cinn

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Irish[edit]

Alternative forms[edit]

  • (nominative/dative plural): ceanna (Cois Fharraige)

Pronunciation[edit]

Noun[edit]

cinn m

  1. genitive singular of ceann
  2. nominative plural of ceann
  3. dative plural of ceann

Mutation[edit]

Irish mutation
Radical Lenition Eclipsis
cinn chinn gcinn
Note: Some of these forms may be hypothetical. Not every
possible mutated form of every word actually occurs.

Old English[edit]

Etymology 1[edit]

From Proto-Germanic *kinnuz (chin) (compare Old Frisian zin, Old Saxon, Old Dutch, and Old High German kinni, Old Norse kinn, Gothic 𐌺𐌹𐌽𐌽𐌿𐍃 (kinnus)), from Proto-Indo-European *ǵénu-, *ǵénus (compare Latin gena, Ancient Greek γένυς (génus), Welsh gen, Tocharian A śanwem, Old Armenian ծնաւտ (cnawt), Lithuanian žandas, Persian چانه (čâne), Sanskrit हनु (hánu)).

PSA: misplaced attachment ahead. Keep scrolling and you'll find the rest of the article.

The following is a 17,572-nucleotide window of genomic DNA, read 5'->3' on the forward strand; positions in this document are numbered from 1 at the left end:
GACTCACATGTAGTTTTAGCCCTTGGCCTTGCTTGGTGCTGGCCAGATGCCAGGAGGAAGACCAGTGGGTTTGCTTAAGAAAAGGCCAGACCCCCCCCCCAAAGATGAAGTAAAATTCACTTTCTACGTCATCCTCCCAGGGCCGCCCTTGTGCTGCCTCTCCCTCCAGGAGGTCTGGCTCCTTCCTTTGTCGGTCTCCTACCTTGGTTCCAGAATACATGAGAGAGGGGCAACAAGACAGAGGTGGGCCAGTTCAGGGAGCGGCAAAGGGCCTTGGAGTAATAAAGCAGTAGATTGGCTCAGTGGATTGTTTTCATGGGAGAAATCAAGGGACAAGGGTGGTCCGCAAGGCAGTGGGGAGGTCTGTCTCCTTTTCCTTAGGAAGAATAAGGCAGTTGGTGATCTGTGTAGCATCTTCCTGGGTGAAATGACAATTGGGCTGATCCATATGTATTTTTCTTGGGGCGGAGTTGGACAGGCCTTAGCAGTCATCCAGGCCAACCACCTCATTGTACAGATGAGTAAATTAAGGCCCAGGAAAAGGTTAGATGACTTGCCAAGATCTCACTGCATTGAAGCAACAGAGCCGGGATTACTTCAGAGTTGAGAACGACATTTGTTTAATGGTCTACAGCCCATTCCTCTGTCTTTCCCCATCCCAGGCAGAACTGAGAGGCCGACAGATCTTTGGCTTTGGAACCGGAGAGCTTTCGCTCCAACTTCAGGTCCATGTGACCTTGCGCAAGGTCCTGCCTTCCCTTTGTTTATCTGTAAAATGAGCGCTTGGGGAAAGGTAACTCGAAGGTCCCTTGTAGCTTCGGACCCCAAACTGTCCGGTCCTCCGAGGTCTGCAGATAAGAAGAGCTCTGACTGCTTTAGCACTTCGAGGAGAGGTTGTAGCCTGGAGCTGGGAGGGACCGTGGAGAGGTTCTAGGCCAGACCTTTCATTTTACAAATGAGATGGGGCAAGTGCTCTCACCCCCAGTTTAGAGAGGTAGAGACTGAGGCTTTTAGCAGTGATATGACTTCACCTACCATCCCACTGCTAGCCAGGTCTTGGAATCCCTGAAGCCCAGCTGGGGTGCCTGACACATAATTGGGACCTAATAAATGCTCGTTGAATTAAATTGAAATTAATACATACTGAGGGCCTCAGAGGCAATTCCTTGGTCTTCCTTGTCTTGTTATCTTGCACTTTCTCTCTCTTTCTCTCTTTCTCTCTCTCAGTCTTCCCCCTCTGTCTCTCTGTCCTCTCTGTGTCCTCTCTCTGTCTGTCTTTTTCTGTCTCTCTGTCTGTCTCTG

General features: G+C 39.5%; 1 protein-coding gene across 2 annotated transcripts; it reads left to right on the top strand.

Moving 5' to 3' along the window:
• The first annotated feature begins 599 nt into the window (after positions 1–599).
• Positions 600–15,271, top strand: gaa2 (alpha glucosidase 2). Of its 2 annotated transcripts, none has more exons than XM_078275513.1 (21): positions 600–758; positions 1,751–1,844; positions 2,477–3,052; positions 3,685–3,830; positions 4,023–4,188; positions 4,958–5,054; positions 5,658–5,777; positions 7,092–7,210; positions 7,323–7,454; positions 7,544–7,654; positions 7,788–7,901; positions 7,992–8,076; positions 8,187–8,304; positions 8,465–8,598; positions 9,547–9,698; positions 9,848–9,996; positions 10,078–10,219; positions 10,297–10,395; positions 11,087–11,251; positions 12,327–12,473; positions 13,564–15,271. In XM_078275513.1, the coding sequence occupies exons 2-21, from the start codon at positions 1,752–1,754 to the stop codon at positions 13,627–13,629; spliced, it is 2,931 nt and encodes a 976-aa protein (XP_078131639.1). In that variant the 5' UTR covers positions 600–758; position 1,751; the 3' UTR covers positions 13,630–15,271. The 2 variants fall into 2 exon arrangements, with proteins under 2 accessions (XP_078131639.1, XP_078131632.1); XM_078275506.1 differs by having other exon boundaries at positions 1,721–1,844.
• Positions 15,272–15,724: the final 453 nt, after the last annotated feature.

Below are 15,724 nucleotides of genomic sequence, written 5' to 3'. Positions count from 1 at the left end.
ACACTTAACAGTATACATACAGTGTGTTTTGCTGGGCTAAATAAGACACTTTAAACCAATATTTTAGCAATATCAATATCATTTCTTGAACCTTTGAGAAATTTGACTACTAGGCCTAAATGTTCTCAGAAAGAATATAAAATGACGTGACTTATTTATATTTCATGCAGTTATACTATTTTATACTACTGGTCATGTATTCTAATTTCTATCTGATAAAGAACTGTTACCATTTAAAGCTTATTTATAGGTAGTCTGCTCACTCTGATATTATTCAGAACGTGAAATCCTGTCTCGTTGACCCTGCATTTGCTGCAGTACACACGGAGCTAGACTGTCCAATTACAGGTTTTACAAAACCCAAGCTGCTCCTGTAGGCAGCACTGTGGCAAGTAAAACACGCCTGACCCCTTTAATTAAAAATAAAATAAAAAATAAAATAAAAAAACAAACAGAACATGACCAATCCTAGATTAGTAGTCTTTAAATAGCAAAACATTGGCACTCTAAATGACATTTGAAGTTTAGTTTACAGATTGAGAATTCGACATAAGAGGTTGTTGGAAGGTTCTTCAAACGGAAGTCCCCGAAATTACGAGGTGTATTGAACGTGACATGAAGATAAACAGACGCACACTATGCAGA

Noun[edit]

ċinn n

  1. chin

Descendants[edit]

Etymology 2[edit]

From Proto-Germanic *kunją (race, kind).

Noun[edit]

cinn n

  1. Alternative form of cynn

Scottish Gaelic[edit]

Pronunciation[edit]

Etymology 1[edit]

EB1911 - Volume 01 - Page 001 - 1.svg This entry lacks etymological information. If you are familiar with the origin of this term, please add it to the page as described here.

Verb[edit]

cinn (past chinn, future cinnidh, verbal noun cinntinn, past participle cinnte)

  1. grow
  2. prosper

Etymology 2[edit]

Noun[edit]

cinn m

  1. genitive singular of ceann
  2. nominative plural of ceann